# Why are variables in integration by substitution so counter intuitive?

Integration by substitution is defined as something like

$\displaystyle\int_a^b f(\phi(t))\phi'(t)dt = \int_{\phi(a)}^{\phi(b)} f(x)dx$

But for my taste, the variables $x$ and $t$ are exactly switched! It's still correct since it's just a name, but why is this written in the exact counter intuitive way? I Feel like maybe I'm missing something. To illustrate, an example:

$\displaystyle\int_{x=0}^{x=2} x \cos(x^2+1)dx$

Then we have $t=ϕ(x)=x^2+1$ and therefore $\frac{dt}{dx}=2x$ or $dx=\frac{dt}{2x}$. So we have

$\displaystyle\int_{\phi(0)}^{\phi(2)} \frac 1 2 \cos(t)dt = \int_{t=1}^{t=5} \frac 1 2 \cos(t)dt = \frac 1 2 (\sin 5 - \sin 1)$

Which is all correct and wonderful. But why on earth would you name the variables $t$ and $x$ exactly the opposite way of how they would appear in almost every situation?

• You seem to bring with you some peculiar conceptions about the uses of some specific dummy variables. Be aware that these are far from being universally shared. – Did Aug 14 '14 at 14:03
• Not universal, but it is defined in this manner in 3 different books I looked at and Wikipedia (both English and German editions) – Basti Aug 14 '14 at 14:12
• I don't really understand why you feel it's backwards. Can you explain? Also, I see $x$ written as a function of $t$ somewhat more often than I see $t$ written as a function of $x$. – user14972 Aug 14 '14 at 14:20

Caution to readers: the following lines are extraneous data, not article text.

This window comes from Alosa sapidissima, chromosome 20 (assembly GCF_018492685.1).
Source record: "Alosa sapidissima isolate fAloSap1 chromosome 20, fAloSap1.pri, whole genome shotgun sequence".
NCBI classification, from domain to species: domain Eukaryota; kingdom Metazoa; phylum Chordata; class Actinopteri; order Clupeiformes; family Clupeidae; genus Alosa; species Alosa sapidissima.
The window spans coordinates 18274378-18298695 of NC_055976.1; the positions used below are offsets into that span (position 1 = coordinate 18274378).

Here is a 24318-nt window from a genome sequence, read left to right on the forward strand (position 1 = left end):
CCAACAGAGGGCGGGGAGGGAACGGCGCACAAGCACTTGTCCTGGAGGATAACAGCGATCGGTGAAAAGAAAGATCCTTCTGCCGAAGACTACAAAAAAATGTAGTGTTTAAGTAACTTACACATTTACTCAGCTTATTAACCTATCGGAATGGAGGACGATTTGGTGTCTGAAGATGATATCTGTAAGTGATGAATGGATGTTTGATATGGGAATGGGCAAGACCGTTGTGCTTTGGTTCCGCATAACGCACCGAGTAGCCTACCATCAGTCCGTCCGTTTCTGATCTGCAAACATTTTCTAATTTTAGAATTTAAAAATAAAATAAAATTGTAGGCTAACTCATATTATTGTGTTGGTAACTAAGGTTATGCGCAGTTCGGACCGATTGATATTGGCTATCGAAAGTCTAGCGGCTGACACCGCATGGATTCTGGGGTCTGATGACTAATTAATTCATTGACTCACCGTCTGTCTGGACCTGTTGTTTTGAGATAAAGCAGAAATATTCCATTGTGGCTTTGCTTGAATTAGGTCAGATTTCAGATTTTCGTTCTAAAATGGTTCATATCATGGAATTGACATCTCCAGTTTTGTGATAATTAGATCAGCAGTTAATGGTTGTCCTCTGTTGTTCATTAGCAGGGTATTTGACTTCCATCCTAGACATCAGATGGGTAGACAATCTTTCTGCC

• The typical use would be like my example, where you have a function f(x) in which you want to substitute a part. When you go through, you end up with an integral of t (or u). Yet in the "definition", the original integral is over t and the result is over x - the exact opposite of what would be intuitive – Basti Aug 14 '14 at 14:28
• As far as I can tell, you would find this whole calculation easier to understand if the roles of the variables $x$ and $t$ were interchanged. Can you indicate why the choice of variables makes a difference for you? For myself, I see no difference; it wouldn't matter to me if the variables were Chinese characters (as long as I can easily distinguish them visually). – Andreas Blass Aug 14 '14 at 16:20

Since forever we have studied functions with the idea of the variable $x$ and write $y=f(x)$ for the graph of $f$ in the coordinate plane. The next common letter for a dummy variable is $t$, possibly from physic for time.

Similarly, when study integration of a function, it's common that we write the integration as $\int f(x)dx$. And most formulas/exercises are given in this form (power law, exponential law,...). It's up to the writer's taste to choose the notations.

In this case my guess is that when he wrote the Substitution Law, he had the picture of the final integral in mind. That is, the last integral that the students/readers would encounter in the computation process.

I would like to add that many other books choose different notations. For example $$\int^b_a f(u(x))u'(x)dx= \int^{u(b)}_{u(a)}f(u)du.$$ This choice puts the original integral first which in some cases helps the students recognize the substitution patterns faster. Again, it's totally personal taste and I wouldn't take that too seriously.

The variables $x$ and $t$ are dummy variables. This means, essentially, that we can rename $x$ and $t$ without changing anything of substance. You might as well write the change of variables formula as $$\int_a^b f(\phi(x))\,\phi'(x)\,dx = \int_{\phi(a)}^{\phi(b)} f(t)\,dt.$$ (Does this answer your question? I'm not sure that I know what you're asking.)

• I know! Sure they are dummies. But of all the letters of the world, why does everyone chose the exact two names to maximize confusion? I just thought that I might have misunderstood something, hence my question. – Basti Aug 14 '14 at 13:59

If $\int_a^b f(x)dx$, then you set $x=g(y)$ then if $x$ move from $a\to b$ then $y$ move from $g^{-1}(a)\to g^{-1}(b)$ and $dx=dg(y)= \frac{dg(y)}{dy}\cdot dy=g'(y)dy$ then $$\int_a^b f(x)dx=\int_{g^{-1}(a)}^{g^{-1}(b)}f(g(y))g'(y)dy$$